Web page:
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25 Nov 2017 22:31
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  •   Home > News > Technology

    Bingo! NZ chatbot trolls scammers

    A NZ-designed chatbot is taking on email scammers by taking up inane conversations, ideally wasting their time instead of moving on.


    A New Zealand chatbot aimed at waste scammers' time is hitting headlines around the world for its wit and novelty in getting one back on those irritating email offers of millions of dollars.

    NetSafe's is offering a service Re:scam, which is designed to imitate victims and take up frustrating conversations with the scammer, delaying them moving on to another mark.

    People forward the scammer's email to me@rescam.org, which first checks it is a scammer, and the artificially intelligent chatbot takes up the conversation, complete with Kiwi colloquialisms and grammatical mistakes to make it seem plausible.

    Examples included: "Dear Illuminati. What a wonderful surprise. I'd love to join your secret club. Do you do a bingo night?" was one reply to an offer of $5 million a week.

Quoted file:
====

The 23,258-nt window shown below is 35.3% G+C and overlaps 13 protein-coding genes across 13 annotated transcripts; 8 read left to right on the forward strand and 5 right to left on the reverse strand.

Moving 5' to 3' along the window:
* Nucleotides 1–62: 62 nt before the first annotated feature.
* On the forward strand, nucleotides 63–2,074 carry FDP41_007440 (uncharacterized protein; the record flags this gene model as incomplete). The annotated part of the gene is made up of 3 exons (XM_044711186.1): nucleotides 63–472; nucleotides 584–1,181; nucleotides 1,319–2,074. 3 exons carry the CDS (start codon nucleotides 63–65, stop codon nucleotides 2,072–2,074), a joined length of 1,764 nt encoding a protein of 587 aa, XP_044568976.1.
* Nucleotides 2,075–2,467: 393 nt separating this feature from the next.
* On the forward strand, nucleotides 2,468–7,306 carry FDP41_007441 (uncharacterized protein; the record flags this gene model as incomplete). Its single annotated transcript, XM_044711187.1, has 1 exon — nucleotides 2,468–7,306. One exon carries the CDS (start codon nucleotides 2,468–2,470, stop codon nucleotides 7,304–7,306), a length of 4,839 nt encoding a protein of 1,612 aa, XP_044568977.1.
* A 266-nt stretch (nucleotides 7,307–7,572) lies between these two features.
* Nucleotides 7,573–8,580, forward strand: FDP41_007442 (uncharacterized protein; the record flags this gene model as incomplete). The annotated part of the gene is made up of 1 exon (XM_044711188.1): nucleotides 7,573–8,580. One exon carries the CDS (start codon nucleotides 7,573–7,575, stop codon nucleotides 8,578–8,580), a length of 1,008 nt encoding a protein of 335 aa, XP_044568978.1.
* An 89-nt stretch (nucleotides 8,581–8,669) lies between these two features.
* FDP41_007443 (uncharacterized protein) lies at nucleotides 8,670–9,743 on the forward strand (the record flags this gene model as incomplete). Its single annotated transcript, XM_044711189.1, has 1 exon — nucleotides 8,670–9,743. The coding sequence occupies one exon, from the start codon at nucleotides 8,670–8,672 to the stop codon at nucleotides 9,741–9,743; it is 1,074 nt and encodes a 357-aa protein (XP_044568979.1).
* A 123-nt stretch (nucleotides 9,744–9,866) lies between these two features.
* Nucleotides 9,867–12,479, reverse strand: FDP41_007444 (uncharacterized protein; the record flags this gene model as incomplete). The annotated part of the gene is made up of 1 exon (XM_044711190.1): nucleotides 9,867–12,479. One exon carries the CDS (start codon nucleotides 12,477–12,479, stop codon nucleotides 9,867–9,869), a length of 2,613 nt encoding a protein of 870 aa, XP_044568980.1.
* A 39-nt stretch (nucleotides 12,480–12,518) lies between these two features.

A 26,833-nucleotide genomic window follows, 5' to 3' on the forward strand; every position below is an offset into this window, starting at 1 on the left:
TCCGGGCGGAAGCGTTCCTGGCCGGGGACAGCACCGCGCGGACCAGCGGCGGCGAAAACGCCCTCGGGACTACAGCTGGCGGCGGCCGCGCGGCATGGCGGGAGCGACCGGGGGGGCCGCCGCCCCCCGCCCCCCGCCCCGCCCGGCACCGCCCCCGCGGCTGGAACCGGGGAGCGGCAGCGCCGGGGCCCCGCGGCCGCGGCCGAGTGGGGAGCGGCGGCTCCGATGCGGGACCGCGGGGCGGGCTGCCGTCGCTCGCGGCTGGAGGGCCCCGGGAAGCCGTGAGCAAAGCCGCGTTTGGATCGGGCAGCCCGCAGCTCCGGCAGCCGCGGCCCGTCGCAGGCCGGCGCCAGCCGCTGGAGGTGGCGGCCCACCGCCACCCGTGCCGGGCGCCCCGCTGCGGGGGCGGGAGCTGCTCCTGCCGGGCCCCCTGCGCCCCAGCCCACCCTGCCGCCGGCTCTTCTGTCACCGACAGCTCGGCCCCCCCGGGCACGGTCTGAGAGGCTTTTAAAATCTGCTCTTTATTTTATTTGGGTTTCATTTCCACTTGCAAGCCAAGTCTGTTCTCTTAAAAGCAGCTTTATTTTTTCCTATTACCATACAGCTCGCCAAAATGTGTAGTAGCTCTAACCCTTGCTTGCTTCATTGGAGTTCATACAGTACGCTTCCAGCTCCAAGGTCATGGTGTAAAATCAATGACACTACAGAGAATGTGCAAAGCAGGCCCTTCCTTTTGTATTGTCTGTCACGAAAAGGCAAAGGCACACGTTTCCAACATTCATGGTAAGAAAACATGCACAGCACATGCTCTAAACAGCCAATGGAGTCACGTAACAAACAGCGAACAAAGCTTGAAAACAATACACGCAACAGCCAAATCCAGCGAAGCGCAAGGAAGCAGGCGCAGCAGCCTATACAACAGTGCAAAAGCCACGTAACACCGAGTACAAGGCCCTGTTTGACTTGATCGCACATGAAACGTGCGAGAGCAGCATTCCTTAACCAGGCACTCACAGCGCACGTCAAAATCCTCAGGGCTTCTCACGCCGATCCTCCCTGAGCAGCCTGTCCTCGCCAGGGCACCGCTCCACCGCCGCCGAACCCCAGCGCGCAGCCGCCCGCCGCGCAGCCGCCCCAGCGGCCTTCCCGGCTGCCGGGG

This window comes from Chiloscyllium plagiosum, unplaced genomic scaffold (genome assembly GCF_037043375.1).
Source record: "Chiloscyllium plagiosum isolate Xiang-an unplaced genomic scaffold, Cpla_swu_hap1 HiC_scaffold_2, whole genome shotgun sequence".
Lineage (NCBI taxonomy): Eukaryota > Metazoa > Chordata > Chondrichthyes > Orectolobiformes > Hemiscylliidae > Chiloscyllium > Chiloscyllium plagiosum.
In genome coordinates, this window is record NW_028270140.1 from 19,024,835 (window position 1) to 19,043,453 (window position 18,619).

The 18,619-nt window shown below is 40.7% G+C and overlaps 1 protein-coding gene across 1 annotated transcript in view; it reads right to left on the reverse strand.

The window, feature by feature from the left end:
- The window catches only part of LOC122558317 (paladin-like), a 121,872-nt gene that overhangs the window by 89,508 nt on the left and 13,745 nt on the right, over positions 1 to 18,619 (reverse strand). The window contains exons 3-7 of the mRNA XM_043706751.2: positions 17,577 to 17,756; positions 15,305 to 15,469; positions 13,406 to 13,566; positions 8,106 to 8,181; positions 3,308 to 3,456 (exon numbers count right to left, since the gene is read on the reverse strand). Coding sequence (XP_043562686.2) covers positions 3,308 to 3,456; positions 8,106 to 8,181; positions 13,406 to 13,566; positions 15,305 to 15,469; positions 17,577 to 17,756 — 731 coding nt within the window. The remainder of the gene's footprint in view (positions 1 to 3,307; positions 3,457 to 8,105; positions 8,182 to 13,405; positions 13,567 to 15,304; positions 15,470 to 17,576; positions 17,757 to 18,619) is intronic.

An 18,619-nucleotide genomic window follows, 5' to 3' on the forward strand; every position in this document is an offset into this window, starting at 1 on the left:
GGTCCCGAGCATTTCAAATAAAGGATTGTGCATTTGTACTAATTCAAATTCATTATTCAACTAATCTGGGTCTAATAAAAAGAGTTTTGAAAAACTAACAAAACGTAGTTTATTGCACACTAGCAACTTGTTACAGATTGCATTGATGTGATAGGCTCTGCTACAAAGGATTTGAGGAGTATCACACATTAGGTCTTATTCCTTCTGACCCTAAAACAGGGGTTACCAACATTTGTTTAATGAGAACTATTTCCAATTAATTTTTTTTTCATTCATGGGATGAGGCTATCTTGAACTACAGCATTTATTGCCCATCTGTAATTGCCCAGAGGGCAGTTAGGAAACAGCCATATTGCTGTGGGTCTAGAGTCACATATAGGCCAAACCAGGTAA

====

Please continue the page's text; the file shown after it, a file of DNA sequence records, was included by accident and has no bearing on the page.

One character offers to sending a scammer bank account details one digit at a time.

    "Dear Anastasia, getting married sounds like a pretty logical first step," quips another.

    Re:scam remembers who forwarded emails and sends them a transcript of the chatbot conversation.

    The chatbot's launch on Tuesday has been picked up by international media, with US news website Slate described the chatbot as "hilarious" while tech website Engadget enjoyed the idea of the frustration it would deliver to scammers.

    "Schadenfreude is one of life's simplest pleasures - especially when the victim in question is an email scammer," it said.

    There was no doubt scammers would develop technology to detect if they were being trolled, but Re:scam could also be adapted, says Netsafe chief executive Martin Cocker.

    Netsafe will have to crunch the numbers in future to see if it was making a dent in scammers' time, he told NZ Newswire.

    However, in the first 72 hours more than 20,000 emails were forwarded and between 5000 and 6000 conversations were started,

    "It seems to be working," Mr Cocker said.


    NZN




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